pack, pcat, unpack - compress and expand files using Huffman code
attempts to store the specified files in a compressed form. Wherever
possible, each input file name is replaced by a packed file with the
same ownership, modes, and access and modification times. The option
forces packing of name. This is useful for causing an entire directory
to be packed even if some of the files do not benefit. If is success‐
ful, name is removed. Packed files can be restored to their original
form using or
uses Huffman (minimum redundancy) codes on a byte-by-byte basis. If
the argument is used, an internal flag is set that causes the number of
times each byte is used, its relative frequency, and the code for the
byte to be printed on the standard output. Additional occurrences of
in place of name cause the internal flag to be set and reset.
The amount of compression obtained depends on the size of the input
file and the character frequency distribution. Because a decoding tree
forms the first part of each file, it is usually not worthwhile to pack
files smaller than three blocks unless the character frequency distri‐
bution is very skewed such as in printer plots or pictures.
Typically, text files are reduced to 60-75% of their original size.
Load modules, which use a larger character set and have a more uniform
distribution of characters, show little compression, the packed ver‐
sions being about 90% of the original size.
returns a value that is the number of files that it failed to compress.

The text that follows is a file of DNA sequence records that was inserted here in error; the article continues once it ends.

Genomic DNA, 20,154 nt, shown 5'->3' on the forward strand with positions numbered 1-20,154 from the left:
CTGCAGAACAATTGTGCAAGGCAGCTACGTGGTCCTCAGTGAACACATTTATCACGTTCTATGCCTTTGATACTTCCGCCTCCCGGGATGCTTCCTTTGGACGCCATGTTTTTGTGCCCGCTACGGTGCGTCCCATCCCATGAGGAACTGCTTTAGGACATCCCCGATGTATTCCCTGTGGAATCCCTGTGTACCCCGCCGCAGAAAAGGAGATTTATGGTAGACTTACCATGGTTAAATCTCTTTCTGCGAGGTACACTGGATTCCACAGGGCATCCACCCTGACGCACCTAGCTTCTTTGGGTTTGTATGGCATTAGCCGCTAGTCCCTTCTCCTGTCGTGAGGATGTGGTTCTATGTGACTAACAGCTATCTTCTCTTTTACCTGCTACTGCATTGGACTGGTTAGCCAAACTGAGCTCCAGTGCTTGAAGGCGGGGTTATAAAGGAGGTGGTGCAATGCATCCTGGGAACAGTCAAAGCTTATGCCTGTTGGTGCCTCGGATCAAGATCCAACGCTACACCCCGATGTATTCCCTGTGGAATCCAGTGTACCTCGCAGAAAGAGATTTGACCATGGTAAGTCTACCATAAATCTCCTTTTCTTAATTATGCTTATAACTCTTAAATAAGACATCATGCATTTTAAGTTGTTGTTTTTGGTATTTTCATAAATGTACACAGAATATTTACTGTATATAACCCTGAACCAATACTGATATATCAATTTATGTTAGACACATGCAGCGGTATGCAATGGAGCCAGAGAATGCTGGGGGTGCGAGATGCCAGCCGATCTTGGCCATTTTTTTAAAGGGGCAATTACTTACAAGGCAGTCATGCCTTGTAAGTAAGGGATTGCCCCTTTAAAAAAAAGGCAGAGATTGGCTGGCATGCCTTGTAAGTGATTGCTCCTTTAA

No packing occurs if:
· The file appears to be already packed.
· The file name has more than 12 characters and the file system is
configured as a short filename system.
· The file has links.
· The file is a directory.
· The file cannot be opened.
· The file is empty.
· No disk storage blocks will be saved by packing.
· A file called already exists.
· The file cannot be created.
· An I/O error occurred during processing.
On short file name systems, the last segment of the file name must con‐
tain no more than 12 characters to allow space for the appended exten‐
sion. Directories cannot be compressed.
does for packed files what does for ordinary files, except that cannot
be used as a filter. The specified files are unpacked and written to
the standard output. Thus to view a packed file named use:
To make an unpacked copy (named file) of a packed file named without
destroying use the command:
returns the number of files it was unable to unpack. Failure may occur
· The file name (exclusive of the has more than 12 characters;
· The file cannot be opened;
· The file does not appear to have been created by pack.
expands files created by For each file name specified in the command, a
search is made for a file called (or just name if name ends in If this
file appears to be a packed file, it is replaced by its expanded ver‐
sion. The new file has the suffix stripped from its name, and has the
same access modes, access and modification dates, and owner as those of
the packed file.
returns a value that is the number of files it was unable to unpack.
Failure may occur for the reasons given for as well as for the follow‐
· A file with the "unpacked" name already exists;
· The unpacked file cannot be created.
Access Control Lists (ACLs)
retains all entries in a file's access control list when compressing
and expanding it (see acl(5)).
Optional access control list entries of networked files are summarized
(as returned in by but not copied to the new file (see stat(2)).
This command is likely to be withdrawn from X/Open standards. Applica‐
tions using this command might not be portable to other vendors' sys‐
tems. Instead of it is recommended that you use the utility as it has
the following advantages:
· The algorithm used to create the output files is frequently more
effective in reducing the size of files
· The compress utility can compress data from its standard input,
not just a named regular file. Thus it is useful in pipelines
is recommended instead of and, is recommended instead of
SEE ALSOcat(1), compact(1), compress(1), acl(5).